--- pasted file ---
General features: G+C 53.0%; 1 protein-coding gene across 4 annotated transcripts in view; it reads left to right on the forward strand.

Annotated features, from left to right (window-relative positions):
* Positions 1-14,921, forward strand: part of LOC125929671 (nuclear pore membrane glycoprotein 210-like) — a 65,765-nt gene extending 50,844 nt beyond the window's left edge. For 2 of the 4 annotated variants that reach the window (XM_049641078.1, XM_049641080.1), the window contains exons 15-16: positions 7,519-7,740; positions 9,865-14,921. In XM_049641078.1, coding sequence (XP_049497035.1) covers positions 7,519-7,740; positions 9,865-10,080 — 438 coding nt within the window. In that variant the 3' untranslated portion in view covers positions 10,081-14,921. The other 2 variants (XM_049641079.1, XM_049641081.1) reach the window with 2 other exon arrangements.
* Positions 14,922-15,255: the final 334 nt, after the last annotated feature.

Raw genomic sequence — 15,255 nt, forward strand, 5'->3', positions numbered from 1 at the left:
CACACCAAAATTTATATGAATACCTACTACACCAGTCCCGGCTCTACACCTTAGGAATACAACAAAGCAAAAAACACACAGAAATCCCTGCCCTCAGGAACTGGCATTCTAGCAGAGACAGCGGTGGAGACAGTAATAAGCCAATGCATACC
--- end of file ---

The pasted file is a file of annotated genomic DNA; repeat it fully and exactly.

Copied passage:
General features: G+C 53.0%; 1 protein-coding gene across 4 annotated transcripts in view; it reads left to right on the forward strand.

Annotated features, from left to right (window-relative positions):
* Positions 1-14,921, forward strand: part of LOC125929671 (nuclear pore membrane glycoprotein 210-like) — a 65,765-nt gene extending 50,844 nt beyond the window's left edge. For 2 of the 4 annotated variants that reach the window (XM_049641078.1, XM_049641080.1), the window contains exons 15-16: positions 7,519-7,740; positions 9,865-14,921. In XM_049641078.1, coding sequence (XP_049497035.1) covers positions 7,519-7,740; positions 9,865-10,080 — 438 coding nt within the window. In that variant the 3' untranslated portion in view covers positions 10,081-14,921. The other 2 variants (XM_049641079.1, XM_049641081.1) reach the window with 2 other exon arrangements.
* Positions 14,922-15,255: the final 334 nt, after the last annotated feature.

Raw genomic sequence — 15,255 nt, forward strand, 5'->3', positions numbered from 1 at the left:
CACACCAAAATTTATATGAATACCTACTACACCAGTCCCGGCTCTACACCTTAGGAATACAACAAAGCAAAAAACACACAGAAATCCCTGCCCTCAGGAACTGGCATTCTAGCAGAGACAGCGGTGGAGACAGTAATAAGCCAATGCATACC